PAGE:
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Agudelo, Bunbury stand out as best prospects from disjointed display against Chile.

United States coach Bob Bradley completed a three-week scavenging mission with Saturday night's 1-1 draw with Chile.

Like most of its January predecessors, this friendly offered little in terms of preparations for the highest level. Neither side offered much in the way of cohesiveness or intensity during the tepid affair, though the U.S. perked up considerably after conceding shortly after halftime.

Although the response to the deficit will no doubt please Bradley, it did little to aid him in his true quest to find potential contributors to the full squad among this crop of players. Under that particular metric, the exercise supplied little more satisfaction than its denouement because few, if any, players made a viable case for inclusion in the next full squad Bradley assembles.

Admittedly, the difficult circumstances did not offer the aspiring regulars much of an opportunity to shine. This January camp always taxes players because of its placement prior to the start of MLS preseason, but Bradley increased the inherent difficulty by eschewing several seasoned MLS options to evaluate players with an eye toward the 2012 Olympics.

While Bradley and the U.S. must look ahead to potential candidates for the London tournament, the emphasis on evaluating new talent left the current crop of hopefuls without the proper touchstones to smooth their path into the international game. The lack of seasoned operators left this group with little chance of constructing a consistent team performance at a higher and quicker standard of play.

Despite the inherent foibles of evaluating individuals within such a disjointed performance, the match provided enough evidence to suggest a rather truncated list of players will merit the chance to test their wares with the full squad.

New York striker Juan Agudelo looms as the most promising prospect of the group. One impetuous run to set up Teal Bunbury's penalty kick served as Agudelo's calling card on the night, but it is his overall skill set that should prove enticing to Bradley. The 18-year-old forward offers an alluring mix of pace and power, but his meager pair of first-team matches with the Red Bulls means Bradley will need to usher him along slowly to aid his transition to more rigorous affairs.

Agudelo's development must be managed carefully over the next year at the club and the international level. Bradley has taken pains to ease the promising striker into the national team setup, but the clamor for his inclusion for sterner tests will only increase after his performance against the Chileans. Bradley would do well to resist the urge to throw Agudelo into the deep end against Egypt, Argentina or Paraguay over the next few months as he finds his feet at club level.

While Agudelo represents a shining beacon in the barren wasteland known as the U.S. striker corps, Bunbury offers a bit more of a practical option. His first two appearances displayed a measure of composure sure to inspire hatred in the Great White North. Given the currently meager standard for frontrunners in the American pool, Bunbury's earnest work rate and robust approach could earn him consideration for first-team time. Bunbury doesn't appear to possess Agudelo's upside at the international level, but he looks like he could develop into a useful option off the bench with the full squad if he continues to hone his skills.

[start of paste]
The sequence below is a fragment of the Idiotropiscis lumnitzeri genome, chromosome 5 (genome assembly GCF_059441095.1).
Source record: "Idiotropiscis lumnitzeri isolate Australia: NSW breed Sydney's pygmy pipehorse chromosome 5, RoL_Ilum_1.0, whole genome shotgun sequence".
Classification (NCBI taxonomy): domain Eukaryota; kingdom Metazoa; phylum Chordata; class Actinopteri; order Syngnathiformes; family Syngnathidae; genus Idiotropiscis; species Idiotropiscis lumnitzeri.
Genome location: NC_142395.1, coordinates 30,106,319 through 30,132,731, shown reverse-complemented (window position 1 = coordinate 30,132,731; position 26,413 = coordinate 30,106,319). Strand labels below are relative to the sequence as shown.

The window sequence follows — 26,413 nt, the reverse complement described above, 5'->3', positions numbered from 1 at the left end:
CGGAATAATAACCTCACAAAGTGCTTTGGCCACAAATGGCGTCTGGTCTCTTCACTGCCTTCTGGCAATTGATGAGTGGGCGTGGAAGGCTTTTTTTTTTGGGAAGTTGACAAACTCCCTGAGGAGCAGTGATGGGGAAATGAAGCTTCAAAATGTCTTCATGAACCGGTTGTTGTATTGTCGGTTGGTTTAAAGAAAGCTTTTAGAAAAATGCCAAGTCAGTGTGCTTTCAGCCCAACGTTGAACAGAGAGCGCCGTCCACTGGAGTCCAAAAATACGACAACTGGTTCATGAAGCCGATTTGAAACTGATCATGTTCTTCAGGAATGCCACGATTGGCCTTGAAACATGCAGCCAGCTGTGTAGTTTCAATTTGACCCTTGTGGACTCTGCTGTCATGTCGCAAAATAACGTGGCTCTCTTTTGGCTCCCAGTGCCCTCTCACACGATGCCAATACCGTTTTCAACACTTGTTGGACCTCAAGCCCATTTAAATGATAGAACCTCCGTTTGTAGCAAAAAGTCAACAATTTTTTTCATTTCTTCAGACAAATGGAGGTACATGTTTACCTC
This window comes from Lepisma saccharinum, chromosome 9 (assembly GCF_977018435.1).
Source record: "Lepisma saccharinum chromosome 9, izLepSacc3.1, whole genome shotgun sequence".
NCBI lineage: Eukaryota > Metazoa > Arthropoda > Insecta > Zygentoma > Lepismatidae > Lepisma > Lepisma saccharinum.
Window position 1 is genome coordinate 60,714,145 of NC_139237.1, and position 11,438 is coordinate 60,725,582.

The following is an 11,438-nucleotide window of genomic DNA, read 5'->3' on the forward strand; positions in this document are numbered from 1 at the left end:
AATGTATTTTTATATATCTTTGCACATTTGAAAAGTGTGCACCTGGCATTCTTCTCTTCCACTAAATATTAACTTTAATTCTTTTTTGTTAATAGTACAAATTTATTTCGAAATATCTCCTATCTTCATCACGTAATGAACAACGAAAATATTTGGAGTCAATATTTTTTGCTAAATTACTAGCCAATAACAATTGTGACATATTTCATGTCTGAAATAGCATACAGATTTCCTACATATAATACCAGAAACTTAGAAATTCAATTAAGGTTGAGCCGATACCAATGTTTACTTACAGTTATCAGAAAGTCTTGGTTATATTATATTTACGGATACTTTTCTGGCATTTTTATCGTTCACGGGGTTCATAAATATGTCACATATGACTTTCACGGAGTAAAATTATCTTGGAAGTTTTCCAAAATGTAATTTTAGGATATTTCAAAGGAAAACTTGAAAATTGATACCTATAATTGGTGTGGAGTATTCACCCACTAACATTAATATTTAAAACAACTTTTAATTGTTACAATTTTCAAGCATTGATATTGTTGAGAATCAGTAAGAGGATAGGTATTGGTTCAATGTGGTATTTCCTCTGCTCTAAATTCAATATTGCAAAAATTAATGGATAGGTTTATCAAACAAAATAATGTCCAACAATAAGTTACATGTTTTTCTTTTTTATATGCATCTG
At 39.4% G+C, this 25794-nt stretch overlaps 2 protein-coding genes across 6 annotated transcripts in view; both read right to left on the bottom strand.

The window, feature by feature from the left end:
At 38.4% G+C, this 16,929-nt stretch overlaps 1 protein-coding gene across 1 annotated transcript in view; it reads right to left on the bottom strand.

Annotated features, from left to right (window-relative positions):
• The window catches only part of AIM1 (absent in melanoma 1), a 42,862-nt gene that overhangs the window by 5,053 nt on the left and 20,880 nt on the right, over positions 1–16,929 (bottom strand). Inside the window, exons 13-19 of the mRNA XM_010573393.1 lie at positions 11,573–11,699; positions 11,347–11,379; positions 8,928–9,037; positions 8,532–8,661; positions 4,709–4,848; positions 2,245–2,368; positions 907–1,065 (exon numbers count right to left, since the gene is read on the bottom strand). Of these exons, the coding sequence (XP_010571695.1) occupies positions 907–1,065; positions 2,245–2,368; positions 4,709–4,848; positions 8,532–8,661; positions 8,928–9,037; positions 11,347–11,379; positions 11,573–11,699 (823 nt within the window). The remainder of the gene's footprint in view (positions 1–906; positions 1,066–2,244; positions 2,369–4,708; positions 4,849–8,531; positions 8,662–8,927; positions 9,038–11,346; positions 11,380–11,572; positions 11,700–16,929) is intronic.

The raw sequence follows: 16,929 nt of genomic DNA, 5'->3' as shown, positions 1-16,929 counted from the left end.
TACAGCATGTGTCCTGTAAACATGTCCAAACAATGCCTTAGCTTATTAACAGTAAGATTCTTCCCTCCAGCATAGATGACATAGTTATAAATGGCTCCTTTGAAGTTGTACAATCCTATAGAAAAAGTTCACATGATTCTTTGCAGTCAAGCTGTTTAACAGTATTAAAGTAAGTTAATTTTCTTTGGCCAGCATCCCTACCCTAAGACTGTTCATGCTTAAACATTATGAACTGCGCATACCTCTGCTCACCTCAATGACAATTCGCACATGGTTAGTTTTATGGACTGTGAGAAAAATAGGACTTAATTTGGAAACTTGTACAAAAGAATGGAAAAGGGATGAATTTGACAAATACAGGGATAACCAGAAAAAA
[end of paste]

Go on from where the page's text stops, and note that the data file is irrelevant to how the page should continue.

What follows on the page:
Most observers expect Omar Gonzalez and Tim Ream to merit similar consideration in the near future, but neither player mounted a strong case for inclusion with the full squad against the Chileans. Gonzalez continues to excel at the MLS level, but he still needs to answer questions about his distribution and his lateral movement. Ream's impressive passing ability once again masked his occasionally spotty positioning and tackling. While both players loom as potentially promising additions to the pool at some point if they can meet the requisite physical demands, it is too soon to ask them to bear any sort of weight against sturdier opponents.

After the four players previously mentioned, Bradley probably won't find much in terms of immediate help in this particular player pool. Stand-in captain Dax McCarty earned man-of-the-match honors for his energetic display, but he faces a long haul to even wedge himself into the discussion in the crowded central midfield confines. Alejandro Bedoya and Mikkel Diskerud will hope their consistent club form in Scandinavia obscures a failure to meet expectations in this outing, while younger players like Sean Johnson and Zach Loyd will have to wait their turn in the queue after solid debuts.

It is the same queue Bradley will watch intently as the road to Brazil 2014 continues. There is plenty of time between now and then to add to a squad in need of reinforcements at the back and up front. The current hunt for Olympic lynchpins and squad hopefuls may have concluded momentarily with the draw against Chile, but rest assured the search for viable contributors will churn onwards as Bradley attempts to increase his options for the greater tasks that lie ahead.

Kyle McCarthy writes the Monday MLS Breakdown and frequently writes opinion pieces during the week for Goal.com. He also covers the New England Revolution for the Boston Herald and MLSsoccer.com. Contact him with your questions or comments at kyle.mccarthy@goal.comand follow him on Twitter by clicking here.

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